There was a story in the news recently about a high school senior prom king who died of a caffeine overdose. I drink a lot of coffee and Diet Coke every day. How much caffeine is too much? I certainly don’t want to end up dead over my caffeine addiction!
I’m not a coffee man myself but I do get my caffeine fix by guzzling enormous amounts of black unsweetened tea (I keep an iced urn of it near my office) or bottles of Diet Coke (which I’ve written is a horrible habit). Many of my friends are caffeine fiends who like to start their mornings with a trenta-sized featured dark roast at the corner Starbucks. But as bad as many people’s caffeine habits are, you most likely won’t have to worry.
At issue in the news you read was the death of an 18 year old Ohio student who consumed too much caffeine powder. It lead to an irregular heartbeat and seizures before he collapsed dead, while at home on his lunch break from school.
People can purchase caffeine powder to be mixed in homemade drinks. However, critics of these products say that the average person does not know how to properly measure each serving, and does not know the deadly risks associated with caffeine. According to Emily Newman of WebMD, “For about $10, you can buy 100,000 mg of caffeine powder online. That’s more than 1,000 Red Bulls’ worth of caffeine in one package.”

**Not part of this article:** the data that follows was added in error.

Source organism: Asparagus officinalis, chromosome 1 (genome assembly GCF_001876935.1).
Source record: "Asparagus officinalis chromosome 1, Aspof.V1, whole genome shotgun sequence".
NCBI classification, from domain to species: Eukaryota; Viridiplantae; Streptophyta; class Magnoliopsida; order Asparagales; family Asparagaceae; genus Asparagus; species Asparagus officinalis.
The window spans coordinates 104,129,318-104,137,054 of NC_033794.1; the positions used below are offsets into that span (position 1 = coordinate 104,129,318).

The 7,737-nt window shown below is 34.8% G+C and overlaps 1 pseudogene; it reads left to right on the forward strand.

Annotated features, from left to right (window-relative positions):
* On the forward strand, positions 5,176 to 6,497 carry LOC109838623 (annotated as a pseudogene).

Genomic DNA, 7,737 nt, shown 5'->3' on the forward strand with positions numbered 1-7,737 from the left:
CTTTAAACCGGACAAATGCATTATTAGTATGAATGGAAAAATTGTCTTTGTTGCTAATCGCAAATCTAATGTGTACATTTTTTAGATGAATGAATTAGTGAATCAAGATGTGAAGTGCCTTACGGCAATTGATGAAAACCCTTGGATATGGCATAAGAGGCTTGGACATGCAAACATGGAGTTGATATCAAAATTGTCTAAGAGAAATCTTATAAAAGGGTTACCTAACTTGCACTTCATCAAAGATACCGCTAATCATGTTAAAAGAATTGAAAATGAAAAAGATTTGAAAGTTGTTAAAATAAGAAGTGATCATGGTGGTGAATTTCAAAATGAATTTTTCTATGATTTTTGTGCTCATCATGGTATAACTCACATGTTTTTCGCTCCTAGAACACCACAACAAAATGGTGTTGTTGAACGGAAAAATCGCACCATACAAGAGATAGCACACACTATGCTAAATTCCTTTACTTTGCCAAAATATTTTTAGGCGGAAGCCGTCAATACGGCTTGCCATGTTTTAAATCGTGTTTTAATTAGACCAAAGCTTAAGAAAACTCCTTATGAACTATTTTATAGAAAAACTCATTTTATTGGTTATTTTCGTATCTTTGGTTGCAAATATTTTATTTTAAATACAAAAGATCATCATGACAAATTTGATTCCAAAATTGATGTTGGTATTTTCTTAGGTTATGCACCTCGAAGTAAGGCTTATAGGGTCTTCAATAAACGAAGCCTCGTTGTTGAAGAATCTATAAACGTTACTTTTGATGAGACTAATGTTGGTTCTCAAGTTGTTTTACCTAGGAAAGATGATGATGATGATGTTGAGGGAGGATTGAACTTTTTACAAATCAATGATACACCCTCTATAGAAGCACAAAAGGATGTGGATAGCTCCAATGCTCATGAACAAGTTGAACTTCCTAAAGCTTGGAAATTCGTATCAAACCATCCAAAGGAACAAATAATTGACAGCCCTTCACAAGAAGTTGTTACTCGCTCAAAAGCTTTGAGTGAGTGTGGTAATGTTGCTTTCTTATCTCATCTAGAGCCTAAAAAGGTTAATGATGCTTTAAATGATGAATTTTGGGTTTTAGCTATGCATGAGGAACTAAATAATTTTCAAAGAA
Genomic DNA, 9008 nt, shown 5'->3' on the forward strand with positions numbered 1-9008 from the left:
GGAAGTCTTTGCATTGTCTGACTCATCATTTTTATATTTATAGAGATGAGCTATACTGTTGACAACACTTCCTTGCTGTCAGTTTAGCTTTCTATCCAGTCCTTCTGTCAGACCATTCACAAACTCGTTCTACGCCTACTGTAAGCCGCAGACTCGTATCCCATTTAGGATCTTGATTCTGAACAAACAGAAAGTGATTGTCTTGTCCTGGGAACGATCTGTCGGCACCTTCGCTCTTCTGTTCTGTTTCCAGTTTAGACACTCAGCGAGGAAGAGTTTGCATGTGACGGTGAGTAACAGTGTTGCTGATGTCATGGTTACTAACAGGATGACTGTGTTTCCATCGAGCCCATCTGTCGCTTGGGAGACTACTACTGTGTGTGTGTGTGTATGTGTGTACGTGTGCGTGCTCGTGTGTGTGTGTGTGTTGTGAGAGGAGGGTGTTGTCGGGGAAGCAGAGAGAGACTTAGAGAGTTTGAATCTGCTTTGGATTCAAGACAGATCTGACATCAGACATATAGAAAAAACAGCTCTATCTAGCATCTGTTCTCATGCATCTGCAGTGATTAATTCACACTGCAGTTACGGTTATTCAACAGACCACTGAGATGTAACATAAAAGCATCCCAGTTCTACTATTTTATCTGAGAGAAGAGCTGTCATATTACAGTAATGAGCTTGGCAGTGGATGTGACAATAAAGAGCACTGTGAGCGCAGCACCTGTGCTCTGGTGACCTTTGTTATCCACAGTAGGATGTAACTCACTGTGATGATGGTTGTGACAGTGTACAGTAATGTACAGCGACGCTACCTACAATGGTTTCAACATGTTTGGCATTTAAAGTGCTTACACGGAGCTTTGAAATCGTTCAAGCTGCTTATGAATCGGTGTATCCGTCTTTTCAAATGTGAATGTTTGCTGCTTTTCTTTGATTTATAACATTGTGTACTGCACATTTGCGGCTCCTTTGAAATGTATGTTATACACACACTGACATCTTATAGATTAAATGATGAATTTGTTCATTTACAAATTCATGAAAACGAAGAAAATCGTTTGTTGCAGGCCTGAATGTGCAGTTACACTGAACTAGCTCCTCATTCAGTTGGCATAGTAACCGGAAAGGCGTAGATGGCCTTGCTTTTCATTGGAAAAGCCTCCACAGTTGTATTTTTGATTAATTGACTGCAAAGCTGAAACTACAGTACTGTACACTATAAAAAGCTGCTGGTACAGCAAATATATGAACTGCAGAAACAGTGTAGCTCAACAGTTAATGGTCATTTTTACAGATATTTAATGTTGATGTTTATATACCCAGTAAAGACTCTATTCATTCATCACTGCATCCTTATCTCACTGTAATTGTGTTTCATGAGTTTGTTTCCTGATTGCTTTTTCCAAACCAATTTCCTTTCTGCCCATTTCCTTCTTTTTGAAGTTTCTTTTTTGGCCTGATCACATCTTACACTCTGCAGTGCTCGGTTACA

Newman’s report (reviewed by physician Dr. Michael W. Smith, MD, for medical accuracy) says that a normal serving size is 1/16 of a teaspoon. One would need a miniature measuring spoon to get that precise serving size. “Simply mixing two regular spoonfuls of the powder into a drink is the same as drinking 70 Red Bulls at once, which could kill you.”
There are groups out there now working to get the federal government to better regulate caffeine powder as a matter of consumer safety. Until then, it’s best to just stay the Hell away from buying and using caffeine powder.
Apart from the caffeine powder issue, let’s talk about caffeine already in your favorite drinks!
There seems to be consensus among professionals that 600 mg is plenty of caffeine for a single day. Anything more, depending on your body and overall health, could result in complications. So our advice is to stick to 600 mg as your basic guideline.
Just as a matter of perspective, my 12 oz. can of Diet Coke sitting on my desk has 45 mg of caffeine. An 8.46 oz. of Red Bill has 80 mg. If you’re getting a grande-sized Starbucks coffee, you’ll be consuming 330 mg of caffeine.
As always, I must remind everyone that we at Chicago Phoenix recommend strongly that you see a medical professional for advice specific to your overall health and well-being.